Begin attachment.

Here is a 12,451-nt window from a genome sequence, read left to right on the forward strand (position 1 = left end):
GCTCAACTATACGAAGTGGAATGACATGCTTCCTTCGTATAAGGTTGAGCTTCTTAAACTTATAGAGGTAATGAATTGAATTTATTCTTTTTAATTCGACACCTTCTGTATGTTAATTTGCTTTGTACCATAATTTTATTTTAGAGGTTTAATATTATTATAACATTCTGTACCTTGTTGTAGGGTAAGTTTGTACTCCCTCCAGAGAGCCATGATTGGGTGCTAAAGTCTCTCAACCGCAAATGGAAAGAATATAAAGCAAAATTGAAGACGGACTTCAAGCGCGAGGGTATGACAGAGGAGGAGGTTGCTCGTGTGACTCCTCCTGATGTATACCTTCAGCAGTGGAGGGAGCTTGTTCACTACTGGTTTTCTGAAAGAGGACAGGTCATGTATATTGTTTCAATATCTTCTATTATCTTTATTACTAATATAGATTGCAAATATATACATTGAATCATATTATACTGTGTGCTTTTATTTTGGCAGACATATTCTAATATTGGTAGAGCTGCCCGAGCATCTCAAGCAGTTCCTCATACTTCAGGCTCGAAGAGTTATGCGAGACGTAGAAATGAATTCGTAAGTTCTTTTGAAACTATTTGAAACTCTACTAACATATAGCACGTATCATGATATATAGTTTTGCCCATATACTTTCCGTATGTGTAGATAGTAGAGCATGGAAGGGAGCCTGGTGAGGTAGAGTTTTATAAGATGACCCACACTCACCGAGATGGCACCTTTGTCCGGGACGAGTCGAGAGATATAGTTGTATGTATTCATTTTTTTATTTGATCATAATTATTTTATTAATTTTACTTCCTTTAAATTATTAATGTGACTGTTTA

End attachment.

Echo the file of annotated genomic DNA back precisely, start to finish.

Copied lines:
Here is a 12,451-nt window from a genome sequence, read left to right on the forward strand (position 1 = left end):
GCTCAACTATACGAAGTGGAATGACATGCTTCCTTCGTATAAGGTTGAGCTTCTTAAACTTATAGAGGTAATGAATTGAATTTATTCTTTTTAATTCGACACCTTCTGTATGTTAATTTGCTTTGTACCATAATTTTATTTTAGAGGTTTAATATTATTATAACATTCTGTACCTTGTTGTAGGGTAAGTTTGTACTCCCTCCAGAGAGCCATGATTGGGTGCTAAAGTCTCTCAACCGCAAATGGAAAGAATATAAAGCAAAATTGAAGACGGACTTCAAGCGCGAGGGTATGACAGAGGAGGAGGTTGCTCGTGTGACTCCTCCTGATGTATACCTTCAGCAGTGGAGGGAGCTTGTTCACTACTGGTTTTCTGAAAGAGGACAGGTCATGTATATTGTTTCAATATCTTCTATTATCTTTATTACTAATATAGATTGCAAATATATACATTGAATCATATTATACTGTGTGCTTTTATTTTGGCAGACATATTCTAATATTGGTAGAGCTGCCCGAGCATCTCAAGCAGTTCCTCATACTTCAGGCTCGAAGAGTTATGCGAGACGTAGAAATGAATTCGTAAGTTCTTTTGAAACTATTTGAAACTCTACTAACATATAGCACGTATCATGATATATAGTTTTGCCCATATACTTTCCGTATGTGTAGATAGTAGAGCATGGAAGGGAGCCTGGTGAGGTAGAGTTTTATAAGATGACCCACACTCACCGAGATGGCACCTTTGTCCGGGACGAGTCGAGAGATATAGTTGTATGTATTCATTTTTTTATTTGATCATAATTATTTTATTAATTTTACTTCCTTTAAATTATTAATGTGACTGTTTA